“The people were amazed at His teaching, because He taught them as one who had authority, not as teachers of the law.” — Mark 1:22
Because our enemy, Satan, is intimidated by our position as followers of Christ, he often comes at us with distractions to test us. He wants to know if we truly know and believe the position we have in Christ. If we don’t know who we are, we will quickly crumble with the noise he makes around us — the bad report from the doctor or the bank statement. Jesus promised us that in this life we will face adversity, but we have to choose not to cower in the midst of the battle.
In Mark 1, Jesus encountered a man who was possessed by Satan. He didn’t respond with any crazy incantations or religious practices, he simply exercised the authority he had been given by the Father and the enemy had to obey.
“‘Be quiet!’ said Jesus sternly, ‘Come out of him!’ The impure spirit shook the man violently and came out of him with a shriek” (v. 25-26).
When we don’t walk in the authority God gives, we will cower in the face of opposition.
When I was a college intern, I rode the same bus every day with the same group of guys, dressed in suits and headed to our internships. Every day, there was one guy on the bus who would verbally make fun of people. He wasn’t bigger than anyone, he was just a bully.
One day, I had had enough. I had to watch people get made fun of so I spoke up and called him out in front of the whole bus. He immediately became really angry and told the bus driver to stop; we were about to fight. Realizing we were in suits and on our way to the internship, I wasn’t willing to fight back. In fact, I realized I had picked a fight with a bully but wasn’t willing to bully him. We got off the bus and I tried to talk to him but he pummeled me. He said if I wasn’t willing to fight back, I needed to get back on the bus and shut up. So I did. After that, I stopped riding the bus altogether just so I wouldn’t have to face him again.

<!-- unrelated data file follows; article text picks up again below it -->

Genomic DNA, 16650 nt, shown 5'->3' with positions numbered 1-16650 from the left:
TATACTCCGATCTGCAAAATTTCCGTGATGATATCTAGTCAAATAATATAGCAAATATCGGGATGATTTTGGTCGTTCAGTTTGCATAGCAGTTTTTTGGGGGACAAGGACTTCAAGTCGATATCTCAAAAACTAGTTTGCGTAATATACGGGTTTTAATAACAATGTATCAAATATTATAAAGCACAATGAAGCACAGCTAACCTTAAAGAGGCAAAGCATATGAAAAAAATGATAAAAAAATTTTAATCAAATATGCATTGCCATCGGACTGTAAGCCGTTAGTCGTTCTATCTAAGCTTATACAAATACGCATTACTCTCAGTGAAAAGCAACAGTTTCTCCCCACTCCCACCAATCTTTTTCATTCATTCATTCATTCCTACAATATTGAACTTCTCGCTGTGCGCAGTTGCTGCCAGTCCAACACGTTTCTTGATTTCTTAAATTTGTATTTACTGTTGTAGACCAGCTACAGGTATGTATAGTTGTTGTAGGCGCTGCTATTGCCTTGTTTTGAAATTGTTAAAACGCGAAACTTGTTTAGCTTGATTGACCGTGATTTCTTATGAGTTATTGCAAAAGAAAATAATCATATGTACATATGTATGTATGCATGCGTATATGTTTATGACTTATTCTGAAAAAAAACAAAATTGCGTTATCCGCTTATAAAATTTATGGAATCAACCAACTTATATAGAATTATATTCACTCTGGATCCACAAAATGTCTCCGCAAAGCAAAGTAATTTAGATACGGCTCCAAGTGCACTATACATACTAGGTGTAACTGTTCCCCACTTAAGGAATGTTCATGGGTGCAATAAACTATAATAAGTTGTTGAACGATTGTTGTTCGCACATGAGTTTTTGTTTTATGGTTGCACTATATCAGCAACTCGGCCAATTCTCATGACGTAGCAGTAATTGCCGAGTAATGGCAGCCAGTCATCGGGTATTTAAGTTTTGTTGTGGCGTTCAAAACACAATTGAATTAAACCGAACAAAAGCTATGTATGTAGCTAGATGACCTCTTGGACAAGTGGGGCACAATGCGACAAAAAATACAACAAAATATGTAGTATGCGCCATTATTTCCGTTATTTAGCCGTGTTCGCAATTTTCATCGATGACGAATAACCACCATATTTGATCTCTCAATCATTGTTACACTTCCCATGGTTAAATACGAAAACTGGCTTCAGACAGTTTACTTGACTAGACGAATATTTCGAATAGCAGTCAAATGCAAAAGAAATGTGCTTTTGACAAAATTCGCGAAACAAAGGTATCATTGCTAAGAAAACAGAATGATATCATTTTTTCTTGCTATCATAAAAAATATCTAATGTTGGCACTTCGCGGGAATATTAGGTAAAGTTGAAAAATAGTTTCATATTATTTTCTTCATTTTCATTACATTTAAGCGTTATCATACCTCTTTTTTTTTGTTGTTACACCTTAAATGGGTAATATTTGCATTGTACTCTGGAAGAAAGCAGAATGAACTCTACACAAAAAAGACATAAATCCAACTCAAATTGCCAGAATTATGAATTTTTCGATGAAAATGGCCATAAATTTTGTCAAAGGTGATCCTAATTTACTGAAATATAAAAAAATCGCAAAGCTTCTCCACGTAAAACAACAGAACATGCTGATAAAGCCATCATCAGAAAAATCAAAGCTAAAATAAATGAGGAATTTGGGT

If we’re not willing to bully the bully and exercise the authority God’s given us as His people, the same will happen to us. We’ll get destroyed in the fight we’ve chosen.
In Luke 10, Jesus took 72 of His followers and gave them authority to go to the places where He was going to go. He put His power on these men and sent them out so they could be the presence of God before He came in true form.
“The seventy-two returned with joy and said, ‘Lord, even the demons submit to us in Your Name’” (v. 17)
The reason Satan submitted to these men is because he already submitted to God. Jesus sent them out with the authority that the Father already exercised. Jesus then went on to say, “However do not rejoice that the spirits submit to you, but rejoice that your names are written in Heaven” (v. 20).
Followers of Jesus are not helpless victims to the spiritual forces. God’s children are able to conquer spirits; we’re called to do this in His name with total reliance on His power and authority.
There’s a new level of fight now. When we accept Christ into our lives, we don’t sneak up on the devil, we wear a target on our backs. We’ve picked a fight with him. Now we have to be willing to be aggressive.
— Ted Winsley, Philadelphia Eagles chaplain
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